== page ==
A new study peers into the structure of hundreds of protein complexes, tiny machines in cells that control everything from energy use to DNA replication. Researchers at the University of Washington’s Institute for Protein Design helped lead the study, which leverages new deep learning tools and could lead to new ways to treat disease.
This spring the IPD unveiled its deep learning software to predict protein folding, on the heels of a similar tool built by Alphabet subsidiary DeepMind. The tools have stunned researchers with their speed and accuracy at predicting how proteins form into three dimensional shapes.
Proteins are made up of strings of amino acid building blocks, but they need to fold correctly to work. IPD’s RoseTTAFold and DeepMind’s AlphaFold have been used to predict the shapes of thousands of proteins since their release.
Inside cells, proteins often interact with each other in machine-like protein complexes that perform a variety of tasks. Many approved drugs also interfere with protein complexes, such as chemotherapies that hijack machinery involved in DNA replication and cell division.
“To really understand the cellular conditions that give rise to health and disease, it’s essential to know how different proteins in a cell work together,” said co-lead author Ian Humphreys, a graduate student in the lab of IPD head David Baker, in a press release.
In the new study, Humphreys, Baker and their colleagues model most of the protein interactions that occur in the yeast Saccharomyces cerevisiae. This single-celled organism resembles human cells in how it carries out basic functions like growth, division, waste disposal and environmental sensing — all controlled by protein complexes.
The yeast has about 6,000 proteins. To predict which of these proteins might interact, the researchers turned to evolutionary biology. As proteins evolve, they often accumulate mutations in tandem — if a building block is changed in one protein, a corresponding building block is changed in a partner protein. Such tandem changes assure that the complex stays intact.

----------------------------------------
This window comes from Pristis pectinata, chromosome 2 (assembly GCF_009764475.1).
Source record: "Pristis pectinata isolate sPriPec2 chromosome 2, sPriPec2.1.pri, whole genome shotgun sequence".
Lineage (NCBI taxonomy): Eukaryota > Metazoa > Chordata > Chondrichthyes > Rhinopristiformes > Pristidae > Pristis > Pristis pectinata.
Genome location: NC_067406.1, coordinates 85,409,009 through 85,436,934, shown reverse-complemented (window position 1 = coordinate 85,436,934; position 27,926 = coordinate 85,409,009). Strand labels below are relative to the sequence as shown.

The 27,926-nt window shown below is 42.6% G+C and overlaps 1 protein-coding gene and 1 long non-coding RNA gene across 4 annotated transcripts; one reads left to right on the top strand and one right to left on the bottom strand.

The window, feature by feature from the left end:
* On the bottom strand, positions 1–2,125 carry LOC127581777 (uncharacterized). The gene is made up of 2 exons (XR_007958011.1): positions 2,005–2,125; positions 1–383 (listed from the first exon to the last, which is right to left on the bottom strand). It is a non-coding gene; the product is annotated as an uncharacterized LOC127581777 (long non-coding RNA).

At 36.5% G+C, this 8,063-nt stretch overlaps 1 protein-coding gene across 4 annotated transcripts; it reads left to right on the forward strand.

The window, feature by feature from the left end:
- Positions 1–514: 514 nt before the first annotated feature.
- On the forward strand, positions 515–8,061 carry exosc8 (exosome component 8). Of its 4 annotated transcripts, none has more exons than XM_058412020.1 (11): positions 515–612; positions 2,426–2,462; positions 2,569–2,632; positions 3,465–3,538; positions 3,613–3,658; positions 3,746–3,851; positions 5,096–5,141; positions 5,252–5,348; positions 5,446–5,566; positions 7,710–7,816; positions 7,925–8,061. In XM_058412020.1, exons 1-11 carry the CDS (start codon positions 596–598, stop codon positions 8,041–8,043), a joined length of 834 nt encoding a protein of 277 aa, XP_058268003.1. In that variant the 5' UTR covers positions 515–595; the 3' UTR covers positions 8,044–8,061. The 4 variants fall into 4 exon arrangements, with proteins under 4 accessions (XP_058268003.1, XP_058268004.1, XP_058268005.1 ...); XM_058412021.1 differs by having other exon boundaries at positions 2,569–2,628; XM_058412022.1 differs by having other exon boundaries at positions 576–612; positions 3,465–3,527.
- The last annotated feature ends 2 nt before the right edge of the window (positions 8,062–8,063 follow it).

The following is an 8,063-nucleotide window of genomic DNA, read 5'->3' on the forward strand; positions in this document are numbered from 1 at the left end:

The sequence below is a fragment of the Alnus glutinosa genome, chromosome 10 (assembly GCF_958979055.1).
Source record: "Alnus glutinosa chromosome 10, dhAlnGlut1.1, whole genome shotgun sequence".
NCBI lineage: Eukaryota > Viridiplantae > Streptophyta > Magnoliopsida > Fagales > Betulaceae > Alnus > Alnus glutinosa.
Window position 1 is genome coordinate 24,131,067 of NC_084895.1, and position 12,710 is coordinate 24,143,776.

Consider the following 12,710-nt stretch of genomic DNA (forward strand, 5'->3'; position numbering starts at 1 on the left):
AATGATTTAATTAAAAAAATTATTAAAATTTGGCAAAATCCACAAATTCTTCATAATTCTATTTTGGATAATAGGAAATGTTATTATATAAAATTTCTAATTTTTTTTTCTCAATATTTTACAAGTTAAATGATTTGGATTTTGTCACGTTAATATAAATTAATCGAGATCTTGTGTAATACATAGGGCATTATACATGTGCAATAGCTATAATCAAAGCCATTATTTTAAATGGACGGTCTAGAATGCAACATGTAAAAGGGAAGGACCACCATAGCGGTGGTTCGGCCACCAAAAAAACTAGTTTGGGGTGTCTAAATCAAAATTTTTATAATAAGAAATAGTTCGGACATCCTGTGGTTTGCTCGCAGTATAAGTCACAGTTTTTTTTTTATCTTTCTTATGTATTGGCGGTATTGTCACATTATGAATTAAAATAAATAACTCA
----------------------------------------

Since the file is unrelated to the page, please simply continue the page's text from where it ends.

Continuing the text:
The researchers identified pairs of proteins that acquired mutations in such a linked way, suggesting that they might physically interact. They then deployed RoseTTAFold and AlphaFold to model the three-dimensional shape of these interacting proteins.
After sifting through millions of potential pairings, the deep learning tools pulled out 1,506 proteins that were likely to interact. From these proteins, the tools successfully modeled 712 protein complexes.
More than 100 of the protein interactions had not been identified before. One of the new complexes contains a protein involved in DNA repair and cancer progression, and another contains an enzyme implicated in neurodevelopmental disorders and cancer.
The new findings open the door to future investigations examining the complexes and how they work. And they could ultimately lead to drugs that interfere with cellular machinery involved in disease.
“These models give hypotheses for experimentalists to test,” Qian Cong told Science, which published the study Thursday. Cong is co-corresponding author with Baker and was a UW research fellow before becoming an assistant professor at University of Texas Southwestern Medical Center last year.
The new findings also set the stage for later studies deploying RoseTTAFold and DeepMind to map the universe of human protein complexes.
The study involved computational experts, researchers in evolution, and structural biologists who helped interpret the three-dimensional protein models.
“As computer methods become more powerful, it is easier than ever to generate large amounts of scientific data, but to make sense of it all still requires scientific experts,” said Baker in the release. “This is community science at its best.”